Cash Creek, Tate’s Hell State Forest – February paddling at its best!

P1120271

P1120270

 

 

 

 

It was a beautiful day to be out on the marsh, the swamp and the forests — all these habitats in one creek system, including an old drainage ditch dug by a the previously plantation operators.

Contrails in the sky, patterns of marsh rushes at eye-level, and below in the tannic waters patterns in the sand and muck.

P1120275

When the marsh leads into the swamp, occasional pines change to cypresses.

P1120299

 

 

 

 

 

 

An osprey was about, the first two paddlers saw it catch a fish, but nothing was stirring in the nest.  Perhaps later….ospreys return to their nests every year.

 

P1120286

Before entering the swamp, in the reeds, a green frog, trying hard to remained camouflaged.

 

 

P1120289

 

 

 

 

 

 

 

The two paddlers in front saw an otter in two different parts of the creek — sleek, fat ones.

 

P1120298Migratory birds still have not found the yaupon or the dahoon berries, ripe and ready to eat.

But there was a kingfisher, a prothotonary warbler in the underbush and sounds of other birds in the marsh and the shrubs, not the noisy cocaphony of crows in the late fall.  A lone buzzard glided gracefully in the air drafts above the marsh and swamps.  Buzzards keep the land clean of rotting carcasses — we are thankful that they are around as housekeepers of the forest.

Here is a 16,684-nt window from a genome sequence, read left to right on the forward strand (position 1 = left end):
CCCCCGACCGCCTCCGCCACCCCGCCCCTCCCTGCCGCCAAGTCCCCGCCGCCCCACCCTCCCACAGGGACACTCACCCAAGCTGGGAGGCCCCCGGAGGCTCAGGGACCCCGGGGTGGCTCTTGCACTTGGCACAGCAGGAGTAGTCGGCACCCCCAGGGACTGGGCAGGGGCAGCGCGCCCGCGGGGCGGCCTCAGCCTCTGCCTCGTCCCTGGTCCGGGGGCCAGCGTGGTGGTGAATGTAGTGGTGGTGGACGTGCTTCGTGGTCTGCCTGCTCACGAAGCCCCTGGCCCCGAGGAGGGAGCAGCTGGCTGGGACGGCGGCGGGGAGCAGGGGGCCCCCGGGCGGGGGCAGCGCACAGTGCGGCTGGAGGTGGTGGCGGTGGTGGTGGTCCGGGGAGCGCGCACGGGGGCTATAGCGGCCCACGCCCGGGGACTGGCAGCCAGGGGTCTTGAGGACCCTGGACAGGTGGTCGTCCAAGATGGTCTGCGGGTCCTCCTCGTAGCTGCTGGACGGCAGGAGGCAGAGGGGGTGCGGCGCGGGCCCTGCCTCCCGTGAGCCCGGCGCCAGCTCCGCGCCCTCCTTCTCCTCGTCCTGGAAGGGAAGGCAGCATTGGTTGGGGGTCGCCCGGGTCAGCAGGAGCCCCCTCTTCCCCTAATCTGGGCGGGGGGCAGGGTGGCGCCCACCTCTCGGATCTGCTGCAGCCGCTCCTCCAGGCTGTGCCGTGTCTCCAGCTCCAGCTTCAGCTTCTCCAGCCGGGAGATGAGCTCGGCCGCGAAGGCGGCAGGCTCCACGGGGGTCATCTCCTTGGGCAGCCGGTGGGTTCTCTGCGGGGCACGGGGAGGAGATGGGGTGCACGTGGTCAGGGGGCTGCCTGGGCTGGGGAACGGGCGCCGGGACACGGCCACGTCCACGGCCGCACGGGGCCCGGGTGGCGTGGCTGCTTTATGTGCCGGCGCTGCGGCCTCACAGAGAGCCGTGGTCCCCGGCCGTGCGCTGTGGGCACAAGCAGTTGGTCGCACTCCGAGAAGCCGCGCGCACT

P1120300

 

 

 

 

 

This is bear food, the still green fruit of the laurel greenbrier and palmetto berries, still untouched.

P1120274

P1120283

But spring is here — the Florida maples are like daffodils and crocuses in the north!

 

 

 

 

And wax myrtles — ready to bloom.

P1120291

 

 

 

P1120324

 

 

 

 

 

 

 

And titi already blooming.  But the bees have not seen them, although the scent is already perceptible.

P1120304

 

Into the old tree plantation canal — obvious because it is straight — the bridge marks the end of navigability.

Back to the put-in at the Cash Creek Day Use and Picnic ground, off Highway 65.

P1120317

 

P1120316

 

 

 

 

 

The play of contrails, ending a cool, but sunny day of paddling — 10 miles up three branches.

Only one other fishing kayak at take-out — he had gone downriver into the estuary.  We four kayakers had the whole creek to ourselves!

 

 

One thought on “Cash Creek, Tate’s Hell State Forest – February paddling at its best!

Leave a Reply

Fill in your details below or click an icon to log in:

WordPress.com Logo

You are commenting using your WordPress.com account. Log Out /  Change )

Google+ photo

You are commenting using your Google+ account. Log Out /  Change )

Twitter picture

You are commenting using your Twitter account. Log Out /  Change )

Facebook photo

You are commenting using your Facebook account. Log Out /  Change )

Connecting to %s